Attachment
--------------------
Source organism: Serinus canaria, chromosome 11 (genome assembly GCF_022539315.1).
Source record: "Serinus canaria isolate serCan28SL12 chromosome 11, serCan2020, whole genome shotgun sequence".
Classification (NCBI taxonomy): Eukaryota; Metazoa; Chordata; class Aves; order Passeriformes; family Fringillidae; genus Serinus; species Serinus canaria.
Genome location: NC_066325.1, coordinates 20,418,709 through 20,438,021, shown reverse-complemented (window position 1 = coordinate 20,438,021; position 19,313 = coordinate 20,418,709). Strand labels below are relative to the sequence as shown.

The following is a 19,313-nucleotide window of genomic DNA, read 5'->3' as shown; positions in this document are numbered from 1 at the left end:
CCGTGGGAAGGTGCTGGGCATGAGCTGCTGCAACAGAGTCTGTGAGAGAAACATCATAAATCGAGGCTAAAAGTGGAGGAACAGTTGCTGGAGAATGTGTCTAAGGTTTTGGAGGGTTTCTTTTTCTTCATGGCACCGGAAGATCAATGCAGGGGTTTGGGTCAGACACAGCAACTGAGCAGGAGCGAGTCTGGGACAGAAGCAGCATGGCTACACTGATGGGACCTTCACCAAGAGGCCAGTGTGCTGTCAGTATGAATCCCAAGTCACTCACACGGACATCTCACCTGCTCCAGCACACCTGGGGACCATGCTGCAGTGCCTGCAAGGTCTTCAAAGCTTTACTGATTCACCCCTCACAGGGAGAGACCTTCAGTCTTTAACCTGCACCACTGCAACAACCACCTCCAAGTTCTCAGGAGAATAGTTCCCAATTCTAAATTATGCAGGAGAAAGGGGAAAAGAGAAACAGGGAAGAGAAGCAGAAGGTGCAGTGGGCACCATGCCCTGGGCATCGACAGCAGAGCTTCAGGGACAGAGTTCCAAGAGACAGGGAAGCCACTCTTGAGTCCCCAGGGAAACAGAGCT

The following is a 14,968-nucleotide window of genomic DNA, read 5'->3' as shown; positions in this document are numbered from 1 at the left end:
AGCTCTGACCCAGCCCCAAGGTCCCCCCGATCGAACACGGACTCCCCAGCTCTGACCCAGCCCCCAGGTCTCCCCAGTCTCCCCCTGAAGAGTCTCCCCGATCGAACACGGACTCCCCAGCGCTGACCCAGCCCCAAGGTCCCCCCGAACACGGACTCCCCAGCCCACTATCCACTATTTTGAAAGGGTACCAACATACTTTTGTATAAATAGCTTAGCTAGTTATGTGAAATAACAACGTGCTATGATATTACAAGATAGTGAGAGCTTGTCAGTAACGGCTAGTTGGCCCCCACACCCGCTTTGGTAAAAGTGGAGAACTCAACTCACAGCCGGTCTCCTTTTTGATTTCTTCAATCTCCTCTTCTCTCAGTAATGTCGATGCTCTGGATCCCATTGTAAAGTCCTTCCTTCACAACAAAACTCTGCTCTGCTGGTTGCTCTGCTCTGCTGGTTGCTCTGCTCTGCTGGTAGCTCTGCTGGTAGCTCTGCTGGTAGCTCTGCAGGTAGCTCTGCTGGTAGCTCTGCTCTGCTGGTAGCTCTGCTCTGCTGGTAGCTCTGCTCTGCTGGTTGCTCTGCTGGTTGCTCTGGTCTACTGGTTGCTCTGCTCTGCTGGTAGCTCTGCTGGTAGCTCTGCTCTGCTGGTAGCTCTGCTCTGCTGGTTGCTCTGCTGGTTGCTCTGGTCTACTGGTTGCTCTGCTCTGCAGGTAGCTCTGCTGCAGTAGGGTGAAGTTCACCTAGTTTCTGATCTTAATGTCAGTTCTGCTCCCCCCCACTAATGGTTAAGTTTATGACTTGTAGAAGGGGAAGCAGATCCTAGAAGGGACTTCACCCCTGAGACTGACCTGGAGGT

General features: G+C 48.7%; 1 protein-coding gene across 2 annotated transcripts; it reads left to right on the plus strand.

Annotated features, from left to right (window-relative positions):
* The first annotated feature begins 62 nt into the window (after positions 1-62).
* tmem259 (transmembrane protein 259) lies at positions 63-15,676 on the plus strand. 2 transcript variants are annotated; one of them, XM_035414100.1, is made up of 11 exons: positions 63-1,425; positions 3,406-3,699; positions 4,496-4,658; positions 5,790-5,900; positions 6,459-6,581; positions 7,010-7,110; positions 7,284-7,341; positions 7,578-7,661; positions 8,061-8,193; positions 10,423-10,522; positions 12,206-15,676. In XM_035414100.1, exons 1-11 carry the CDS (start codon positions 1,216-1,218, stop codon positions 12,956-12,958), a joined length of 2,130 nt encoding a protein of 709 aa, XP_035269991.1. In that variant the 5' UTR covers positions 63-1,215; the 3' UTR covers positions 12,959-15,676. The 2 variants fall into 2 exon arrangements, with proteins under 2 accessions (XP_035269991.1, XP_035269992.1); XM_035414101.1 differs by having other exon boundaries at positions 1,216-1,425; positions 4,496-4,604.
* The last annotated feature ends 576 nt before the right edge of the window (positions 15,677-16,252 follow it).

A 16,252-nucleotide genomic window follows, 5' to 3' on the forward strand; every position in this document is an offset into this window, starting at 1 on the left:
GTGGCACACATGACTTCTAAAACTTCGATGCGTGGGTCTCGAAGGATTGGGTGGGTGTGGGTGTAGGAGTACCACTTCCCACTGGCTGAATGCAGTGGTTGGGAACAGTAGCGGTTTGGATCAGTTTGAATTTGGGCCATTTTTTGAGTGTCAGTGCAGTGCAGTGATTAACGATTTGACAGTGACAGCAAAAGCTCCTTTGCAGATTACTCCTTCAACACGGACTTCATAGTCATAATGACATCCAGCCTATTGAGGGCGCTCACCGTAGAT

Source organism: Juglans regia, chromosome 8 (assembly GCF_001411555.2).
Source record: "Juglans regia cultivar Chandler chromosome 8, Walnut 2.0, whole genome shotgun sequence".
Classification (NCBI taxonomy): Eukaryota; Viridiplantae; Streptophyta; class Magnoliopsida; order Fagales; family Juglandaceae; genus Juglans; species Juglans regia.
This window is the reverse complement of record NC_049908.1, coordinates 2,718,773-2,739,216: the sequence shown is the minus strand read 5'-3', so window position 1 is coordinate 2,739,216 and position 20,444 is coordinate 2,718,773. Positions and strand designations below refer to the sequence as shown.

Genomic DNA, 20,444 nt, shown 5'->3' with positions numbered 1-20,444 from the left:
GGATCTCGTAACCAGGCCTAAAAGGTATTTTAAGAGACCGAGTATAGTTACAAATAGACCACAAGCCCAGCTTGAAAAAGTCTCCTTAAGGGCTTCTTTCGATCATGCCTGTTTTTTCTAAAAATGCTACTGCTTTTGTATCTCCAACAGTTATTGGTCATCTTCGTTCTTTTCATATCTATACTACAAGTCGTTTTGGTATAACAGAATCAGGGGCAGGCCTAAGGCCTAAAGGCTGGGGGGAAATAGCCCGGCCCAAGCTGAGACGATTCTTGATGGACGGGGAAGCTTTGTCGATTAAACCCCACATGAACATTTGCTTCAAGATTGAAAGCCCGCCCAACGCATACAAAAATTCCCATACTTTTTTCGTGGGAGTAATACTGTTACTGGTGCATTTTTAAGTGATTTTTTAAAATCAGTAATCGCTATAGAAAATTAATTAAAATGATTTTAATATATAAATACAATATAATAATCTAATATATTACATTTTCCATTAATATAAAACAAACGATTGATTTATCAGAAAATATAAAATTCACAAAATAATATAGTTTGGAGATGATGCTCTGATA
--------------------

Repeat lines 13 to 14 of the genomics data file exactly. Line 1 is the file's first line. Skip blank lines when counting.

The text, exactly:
* The last annotated feature ends 576 nt before the right edge of the window (positions 15,677-16,252 follow it).

A 16,252-nucleotide genomic window follows, 5' to 3' on the forward strand; every position in this document is an offset into this window, starting at 1 on the left: